So yes, I agree that we live one minute, one hour, one day at a time, but I think it’s important to look towards the bigger picture. For instance, you pay off a car loan or a mortgage one day at a time, even though you write a check or make an electronic payment only once a month. The loan is the big picture, but in the history of your life it’s happening one day at a time. A five year auto loan = 1,825 days, one day at a time, with 60 payments. A thirty year mortgage = 10,950 days, one day at a time, with 360 payments. If you want to complete college, it requires 4, 5 years or more, one day at a time. You can’t just download your diploma. (I suppose you could pay for and download a fake diploma, but then you don’t possess the actual knowledge, time invested or the experience.) Life evolves one day at a time, and linking all those days together brings about great accomplishments—and your entire life.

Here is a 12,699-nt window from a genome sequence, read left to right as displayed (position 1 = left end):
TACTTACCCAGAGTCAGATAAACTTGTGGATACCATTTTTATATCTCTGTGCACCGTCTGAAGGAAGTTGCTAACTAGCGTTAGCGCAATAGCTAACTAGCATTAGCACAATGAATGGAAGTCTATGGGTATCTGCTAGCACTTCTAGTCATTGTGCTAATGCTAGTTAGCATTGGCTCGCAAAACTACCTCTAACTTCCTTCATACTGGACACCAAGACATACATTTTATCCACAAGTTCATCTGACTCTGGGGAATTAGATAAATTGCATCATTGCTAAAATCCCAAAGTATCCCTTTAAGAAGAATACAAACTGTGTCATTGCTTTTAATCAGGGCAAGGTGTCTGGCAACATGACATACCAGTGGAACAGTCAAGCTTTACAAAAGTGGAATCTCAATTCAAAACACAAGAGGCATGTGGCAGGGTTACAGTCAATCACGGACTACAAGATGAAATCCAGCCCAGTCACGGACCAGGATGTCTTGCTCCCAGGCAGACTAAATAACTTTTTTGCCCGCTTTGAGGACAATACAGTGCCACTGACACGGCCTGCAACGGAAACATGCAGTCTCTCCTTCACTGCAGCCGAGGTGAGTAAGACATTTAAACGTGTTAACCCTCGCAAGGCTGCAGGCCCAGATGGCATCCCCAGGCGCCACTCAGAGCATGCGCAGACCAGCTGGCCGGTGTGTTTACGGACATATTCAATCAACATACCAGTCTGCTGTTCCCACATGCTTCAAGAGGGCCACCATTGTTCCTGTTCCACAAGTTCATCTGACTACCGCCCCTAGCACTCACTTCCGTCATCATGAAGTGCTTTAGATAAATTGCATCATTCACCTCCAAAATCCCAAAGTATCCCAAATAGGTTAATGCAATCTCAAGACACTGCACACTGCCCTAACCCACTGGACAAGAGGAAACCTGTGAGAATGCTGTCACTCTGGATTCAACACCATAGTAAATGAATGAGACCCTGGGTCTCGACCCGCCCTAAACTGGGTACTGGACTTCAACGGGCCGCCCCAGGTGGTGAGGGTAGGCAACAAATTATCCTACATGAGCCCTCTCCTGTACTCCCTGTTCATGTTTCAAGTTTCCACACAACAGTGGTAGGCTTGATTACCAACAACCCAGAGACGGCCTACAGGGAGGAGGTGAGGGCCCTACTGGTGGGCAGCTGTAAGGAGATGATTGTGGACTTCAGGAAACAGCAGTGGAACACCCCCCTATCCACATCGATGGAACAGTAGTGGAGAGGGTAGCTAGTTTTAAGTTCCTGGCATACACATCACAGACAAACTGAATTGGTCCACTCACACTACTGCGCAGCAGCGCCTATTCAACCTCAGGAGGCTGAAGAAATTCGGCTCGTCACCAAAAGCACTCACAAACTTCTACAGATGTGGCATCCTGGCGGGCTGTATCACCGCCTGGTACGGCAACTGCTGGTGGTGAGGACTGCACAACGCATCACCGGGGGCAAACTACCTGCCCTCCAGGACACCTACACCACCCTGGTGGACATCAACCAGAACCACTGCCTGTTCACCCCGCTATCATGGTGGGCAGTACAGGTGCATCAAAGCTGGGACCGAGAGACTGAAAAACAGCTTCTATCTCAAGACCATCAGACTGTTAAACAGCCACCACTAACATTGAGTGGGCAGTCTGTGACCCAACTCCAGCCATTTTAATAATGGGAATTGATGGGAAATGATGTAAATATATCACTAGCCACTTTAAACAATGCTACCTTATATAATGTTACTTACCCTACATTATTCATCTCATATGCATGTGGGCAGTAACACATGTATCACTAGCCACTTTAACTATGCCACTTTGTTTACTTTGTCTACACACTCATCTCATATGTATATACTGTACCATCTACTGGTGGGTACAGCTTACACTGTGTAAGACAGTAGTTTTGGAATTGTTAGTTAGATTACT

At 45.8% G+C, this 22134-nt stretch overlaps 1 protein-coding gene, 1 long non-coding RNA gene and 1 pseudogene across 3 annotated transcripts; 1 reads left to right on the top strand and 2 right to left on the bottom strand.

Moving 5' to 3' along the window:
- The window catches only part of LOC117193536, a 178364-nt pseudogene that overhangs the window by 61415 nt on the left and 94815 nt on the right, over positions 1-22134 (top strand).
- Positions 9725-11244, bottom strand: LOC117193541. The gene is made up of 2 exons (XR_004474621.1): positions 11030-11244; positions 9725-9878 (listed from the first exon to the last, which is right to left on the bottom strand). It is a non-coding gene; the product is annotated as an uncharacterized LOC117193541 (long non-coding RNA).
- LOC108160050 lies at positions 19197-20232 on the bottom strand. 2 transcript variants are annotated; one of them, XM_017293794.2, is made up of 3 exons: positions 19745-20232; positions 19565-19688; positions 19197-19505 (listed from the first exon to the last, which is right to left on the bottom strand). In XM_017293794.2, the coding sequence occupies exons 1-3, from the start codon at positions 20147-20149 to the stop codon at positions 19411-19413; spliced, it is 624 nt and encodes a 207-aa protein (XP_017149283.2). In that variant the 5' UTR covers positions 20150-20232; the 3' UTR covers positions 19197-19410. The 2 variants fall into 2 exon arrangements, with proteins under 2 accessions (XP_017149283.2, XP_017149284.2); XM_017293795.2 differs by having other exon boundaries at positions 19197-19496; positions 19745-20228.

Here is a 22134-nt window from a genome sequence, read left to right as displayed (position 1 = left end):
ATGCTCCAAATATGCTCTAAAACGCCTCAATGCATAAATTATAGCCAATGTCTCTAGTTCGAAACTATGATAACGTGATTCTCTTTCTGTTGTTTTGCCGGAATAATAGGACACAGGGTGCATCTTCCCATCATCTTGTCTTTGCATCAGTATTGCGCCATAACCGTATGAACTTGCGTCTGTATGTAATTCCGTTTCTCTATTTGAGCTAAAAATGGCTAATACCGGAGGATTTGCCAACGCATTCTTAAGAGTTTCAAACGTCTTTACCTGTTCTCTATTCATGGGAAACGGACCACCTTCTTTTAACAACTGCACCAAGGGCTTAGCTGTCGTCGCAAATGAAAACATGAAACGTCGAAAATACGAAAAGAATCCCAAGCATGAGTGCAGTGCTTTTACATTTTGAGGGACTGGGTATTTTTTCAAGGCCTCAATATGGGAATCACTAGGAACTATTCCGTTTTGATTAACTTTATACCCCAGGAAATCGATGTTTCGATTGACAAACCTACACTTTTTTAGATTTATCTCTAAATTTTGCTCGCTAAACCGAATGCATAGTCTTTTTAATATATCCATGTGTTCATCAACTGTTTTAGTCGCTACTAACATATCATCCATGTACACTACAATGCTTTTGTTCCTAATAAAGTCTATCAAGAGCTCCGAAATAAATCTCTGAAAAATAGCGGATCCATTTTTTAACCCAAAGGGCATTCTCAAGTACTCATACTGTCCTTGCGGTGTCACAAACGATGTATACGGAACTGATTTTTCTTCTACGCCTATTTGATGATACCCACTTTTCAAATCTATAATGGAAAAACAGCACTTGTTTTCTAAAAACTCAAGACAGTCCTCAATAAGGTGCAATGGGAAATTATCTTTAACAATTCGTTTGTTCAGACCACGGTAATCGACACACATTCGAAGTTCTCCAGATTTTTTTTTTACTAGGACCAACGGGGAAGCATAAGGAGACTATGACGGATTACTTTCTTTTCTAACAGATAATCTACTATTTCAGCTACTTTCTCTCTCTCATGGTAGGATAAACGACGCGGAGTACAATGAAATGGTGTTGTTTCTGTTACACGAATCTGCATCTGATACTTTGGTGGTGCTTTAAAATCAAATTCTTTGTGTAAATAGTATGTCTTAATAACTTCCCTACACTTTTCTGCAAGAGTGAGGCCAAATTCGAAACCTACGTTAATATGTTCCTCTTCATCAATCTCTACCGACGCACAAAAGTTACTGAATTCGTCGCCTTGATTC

Sobriety is NOT a downloadable app. Apps help with planning an activity or act as a roadmap towards a goal—but you still have to do the work. Let’s say that you plan on going on a diet. You can download an app that helps you track your calories and maps out an eating plan or schedule, but YOU still have to do the work and do it one day at a time until you reach your goal weight. Or let’s say you plan on running in a marathon. You exercise, train and prepare for it, one day at a time, but the marathon is out in the future.

A lot of people say to me; “I’m scared shitless to think about never drinking again.” I understand; that’s scary. Thinking in terms of the rest of your life may be too much time to mentally grasp. It’s okay to say, “At least for today I will not drink,” but I believe that it’s more important to look beyond today. Think about and plan for a specific period of time, like a week or a month. That isn’t too much time distance for the mind to grasp. As you reach those benchmarks, reward yourself and establish your next benchmark.

So I’m asking you to plan living sober for a clearly specified period of time (30, 60 or 90 days) and complete it, one day at a time. When you’ve made it to your benchmark date you can revisit whether you want to continue along. Don’t overwhelm yourself by thinking about “not drinking for the rest of your life.” What’s 30 days? A very short time in the scheme of your entire life.